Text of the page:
09 September 2008

County History Books - Checking the Facts

Most of us have an ancestor who made the pages of a county history "mug book". Most all of us know that said ancestor paid to have their biographies published in said books. Providing that said ancestor did not go overboard embellishing his life story, there is a wealth of information to be found.

My 3rd great grandfather is Hillory Asbury Taylor Harris, who always went by his initials - H.A.T. Harris. He married Mary Ann Frances Bess, who went by her initials M.A.F. Harris and I can't help but think that he married her for her name. She must not have thought it very clever to be known as M.A.F. because whenever family refers to her she is called "Duck".

But I digress ... In 1880, " History of Poweshiek County, Iowa" was published by the Union Hist. Co. of Des Moines, Iowa. On page 790 is the biography for H.A.T. Harris:

HARRIS, H.A.T.—Washington Twp— Farmer and stock-raiser, section 33, P.O. Searsboro. Was born October 9, 1835, in Jonesville, Yadkin county, North Carolina, where he remained until he was eighteen years of age. He then went to Trinity College, Randolph county, same State, where he remained for six years, after which he became principal of Pleasant Home Academy, which position he filled for two years. He then took up the work of missionary in that State, which he followed for three years, his average traveling per year being 350 miles. It was said of him, while on his missionary duties, that he did more work than any other of the conference; but as his health failed him he was obliged to give it up and follow something else. In the year 1869 he moved to his present location. He was married, in 1860, to Mary Ann F. Bess, a native of North Carolina. Their family consists of six children: George W., Bessie, Flora, Jenette F.C., Evan D. and E. Jurishua. Lost two: Lewis and Ada. His farm consists of 142 acres, all under cultivation.

Let's check the facts, shall we?

1. Born 9 October 1835 in Jonesville, Yadkin County, North Carolina - H.A.T.'s death certificate, obituary and headstone all confirm the date, however, Jonesville in 1835 was in Surry County, North Carolina. Yadkin was formed from Surry County in 1850, after the census of 1850 was enumerated. In 1850 H.A.T. is enumerated with his grandparents (Benjamin and Mary Naylor), mother (Mildred Welborn) and step-father (Harrison Welborn)as living in the South Division of Surry County, North Carolina. But when this biography was written, Jonesville most certainly was in Yadkin County.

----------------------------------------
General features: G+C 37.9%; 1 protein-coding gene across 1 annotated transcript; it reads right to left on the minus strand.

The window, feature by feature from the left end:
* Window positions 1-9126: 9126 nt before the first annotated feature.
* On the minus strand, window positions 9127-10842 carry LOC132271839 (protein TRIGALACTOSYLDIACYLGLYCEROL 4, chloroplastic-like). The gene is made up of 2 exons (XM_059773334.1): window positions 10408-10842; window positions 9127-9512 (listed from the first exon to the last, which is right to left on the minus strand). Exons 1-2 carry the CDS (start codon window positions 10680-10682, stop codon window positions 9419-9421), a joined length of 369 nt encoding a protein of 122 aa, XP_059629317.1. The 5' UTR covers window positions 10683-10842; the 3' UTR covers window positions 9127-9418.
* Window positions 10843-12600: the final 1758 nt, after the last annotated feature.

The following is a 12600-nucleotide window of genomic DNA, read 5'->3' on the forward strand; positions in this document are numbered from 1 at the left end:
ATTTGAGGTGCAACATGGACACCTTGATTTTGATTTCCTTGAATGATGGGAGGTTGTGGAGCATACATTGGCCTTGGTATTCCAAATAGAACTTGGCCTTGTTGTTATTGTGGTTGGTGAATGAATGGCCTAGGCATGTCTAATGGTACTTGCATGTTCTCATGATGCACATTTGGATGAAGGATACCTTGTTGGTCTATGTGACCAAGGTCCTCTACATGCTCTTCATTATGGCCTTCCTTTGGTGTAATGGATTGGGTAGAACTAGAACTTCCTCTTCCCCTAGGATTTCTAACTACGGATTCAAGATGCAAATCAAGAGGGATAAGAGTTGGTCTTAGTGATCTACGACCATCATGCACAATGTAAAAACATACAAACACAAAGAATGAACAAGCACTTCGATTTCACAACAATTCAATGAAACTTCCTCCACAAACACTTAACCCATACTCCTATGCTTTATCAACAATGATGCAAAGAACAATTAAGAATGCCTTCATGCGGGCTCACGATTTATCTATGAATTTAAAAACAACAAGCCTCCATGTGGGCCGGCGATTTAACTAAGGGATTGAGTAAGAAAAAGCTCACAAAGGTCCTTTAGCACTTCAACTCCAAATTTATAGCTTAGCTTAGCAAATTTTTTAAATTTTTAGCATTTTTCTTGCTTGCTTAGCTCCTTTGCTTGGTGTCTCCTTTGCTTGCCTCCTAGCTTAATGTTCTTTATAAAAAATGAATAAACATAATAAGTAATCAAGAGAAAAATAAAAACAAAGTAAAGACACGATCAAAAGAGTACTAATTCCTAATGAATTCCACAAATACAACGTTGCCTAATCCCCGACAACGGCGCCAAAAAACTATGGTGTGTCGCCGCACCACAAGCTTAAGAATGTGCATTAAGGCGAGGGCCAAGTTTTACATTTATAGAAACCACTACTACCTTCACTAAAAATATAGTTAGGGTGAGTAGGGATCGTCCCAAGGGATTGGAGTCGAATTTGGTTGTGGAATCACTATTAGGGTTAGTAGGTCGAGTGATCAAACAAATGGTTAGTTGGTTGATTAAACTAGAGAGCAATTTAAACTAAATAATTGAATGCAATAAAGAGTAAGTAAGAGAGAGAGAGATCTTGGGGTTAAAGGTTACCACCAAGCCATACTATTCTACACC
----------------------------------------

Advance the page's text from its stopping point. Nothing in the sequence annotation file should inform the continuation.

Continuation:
2. At the age of 18, went to Trinity College, Randolph County where he remained for 6 years. - This one required a bit of research. H.A.T. was 18 years old in the year 1853. In that year the only university in Randolph County was Normal College which had been granted a charter in 1851 and the privilege of granting degrees in 1853.

It seems the College experienced financial problems shortly thereafter. To keep the school operating, the trustees agreed to provide free education for Methodist men in return for financial support from the Methodist church , and in 1859 the transformation was formalized with a name change to Trinity College. In the here and now, 2008, this college is now known as Duke University.

At this point I had no idea what flavor of religion he had chosen for himself, but looking at #4 below tells me that it is possible he was Methodist and if so might have taken advantage of a free college education. I wanted more than a probability, so I contacted the Duke University Archivist, Thomas Harkins and asked him if student records were extant for this time period. Mr. Harkins was extremely helpful and a very nice man. His reply informed me that H.A.T. was indeed a student at the college. From Mr. Harkins - "H.A.T. Harris was in the fourth division, or first year, of the "English department. Students in that department took mathematics, English literature, natural sciences, and several other courses, but did not take the Latin and Greek that were part of the "Regular," or classical, curriculum. He attended 1853-1859, but there is no record of him receiving a diploma."

Well two for two. H.A.T. Harris was at college for 6 years.


3. Became principal of Pleasant Home Academy, which position he filled for two years -

I will be honest here and tell you that I didn't even try looking for Pleasant Home Academy first. I instead decided to locate him in the 1860 census and then look for his place of employment.